Saturday, March 22, 2008

Biogenetic tests get personal, wait for payments to follow

Biogenetic tests get personal, wait for payments to follow

Silicon Valley / San Jose Business Journal - by Chris Rauber

The first trick for makers of high-end biogenetic diagnostic tests for
AIDS, breast cancer and other diseases is to produce convincing clinical
results. The next hurdle is getting insurers -- either public, like
Medicare and Medicaid, or private -- to pay for the tests, which run
thousands of dollars each.

So far, only a handful of such high-priced assays are on the market, and
they're often tested in tandem with a drug aimed at the disease the test
focuses on. Experts say it will be years -- at least five to 10 --
before they become standard. But a dozen or more are in the pipeline,
with several Bay Area companies at or near the forefront.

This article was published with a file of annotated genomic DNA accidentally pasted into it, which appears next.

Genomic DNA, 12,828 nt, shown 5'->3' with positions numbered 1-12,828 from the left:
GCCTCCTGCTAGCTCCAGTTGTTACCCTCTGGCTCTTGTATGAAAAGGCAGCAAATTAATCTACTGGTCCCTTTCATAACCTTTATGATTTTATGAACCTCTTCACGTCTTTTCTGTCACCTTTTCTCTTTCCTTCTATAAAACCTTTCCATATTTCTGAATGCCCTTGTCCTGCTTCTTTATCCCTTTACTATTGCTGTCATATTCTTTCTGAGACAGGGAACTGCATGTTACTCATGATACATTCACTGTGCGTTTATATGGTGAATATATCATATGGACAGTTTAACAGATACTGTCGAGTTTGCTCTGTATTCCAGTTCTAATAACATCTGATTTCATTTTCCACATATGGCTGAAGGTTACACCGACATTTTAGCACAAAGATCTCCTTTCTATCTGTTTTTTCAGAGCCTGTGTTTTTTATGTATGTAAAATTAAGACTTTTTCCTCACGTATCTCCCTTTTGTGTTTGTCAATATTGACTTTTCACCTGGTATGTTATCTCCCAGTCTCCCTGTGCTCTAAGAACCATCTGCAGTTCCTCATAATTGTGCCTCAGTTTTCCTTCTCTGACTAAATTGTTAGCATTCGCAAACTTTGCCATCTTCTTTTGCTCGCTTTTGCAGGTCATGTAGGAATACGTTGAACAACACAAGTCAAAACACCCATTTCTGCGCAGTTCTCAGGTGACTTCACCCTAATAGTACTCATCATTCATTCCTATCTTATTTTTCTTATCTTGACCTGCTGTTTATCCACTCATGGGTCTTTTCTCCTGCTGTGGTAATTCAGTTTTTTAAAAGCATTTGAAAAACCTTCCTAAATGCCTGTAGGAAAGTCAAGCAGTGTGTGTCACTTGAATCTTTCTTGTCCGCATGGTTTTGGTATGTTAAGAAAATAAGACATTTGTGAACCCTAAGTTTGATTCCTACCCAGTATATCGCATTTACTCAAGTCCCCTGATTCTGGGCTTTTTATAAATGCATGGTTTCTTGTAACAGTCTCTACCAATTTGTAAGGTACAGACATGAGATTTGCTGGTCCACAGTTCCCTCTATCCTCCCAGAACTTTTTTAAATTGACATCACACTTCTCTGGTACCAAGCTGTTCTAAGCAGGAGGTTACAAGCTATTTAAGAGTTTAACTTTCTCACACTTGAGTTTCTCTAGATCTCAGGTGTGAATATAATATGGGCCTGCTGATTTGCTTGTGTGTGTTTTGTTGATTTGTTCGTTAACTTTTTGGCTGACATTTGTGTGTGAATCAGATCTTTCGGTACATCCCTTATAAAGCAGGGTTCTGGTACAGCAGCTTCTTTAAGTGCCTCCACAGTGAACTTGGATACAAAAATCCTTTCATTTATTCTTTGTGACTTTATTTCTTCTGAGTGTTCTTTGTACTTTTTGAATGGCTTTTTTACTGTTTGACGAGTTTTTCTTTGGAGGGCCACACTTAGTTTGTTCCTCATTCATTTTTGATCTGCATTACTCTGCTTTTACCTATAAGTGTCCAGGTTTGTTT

Tests such as Trofile, designed by South San Francisco's Monogram
Biosciences Inc.
7966FA8836543A6A9F591F59B237937.html> to identify which strain of HIV
is present, or Oncotype DX, from Redwood City-based Genomic Health Inc,
which identifies breast cancer patients who are the best targets for
chemotherapy or other treatments, are considered by some observers to be
on the cutting edge of personalized medicine, which attempts to identify
patients who will benefit from a particular drug or type of

"If you think about drugs across all therapeutic areas, they only work
about 60 percent of the time, on average, and for cancer, they only work
about 25 percent of the time," says Kim Popovits, Genomic Health's
president. And when chemotherapy is used to treat early-stage breast
cancer, "it doesn't work at all in most women," she says.

Chris Rauber is a reporter at the San Francisco Business Times, an
affiliated publication.

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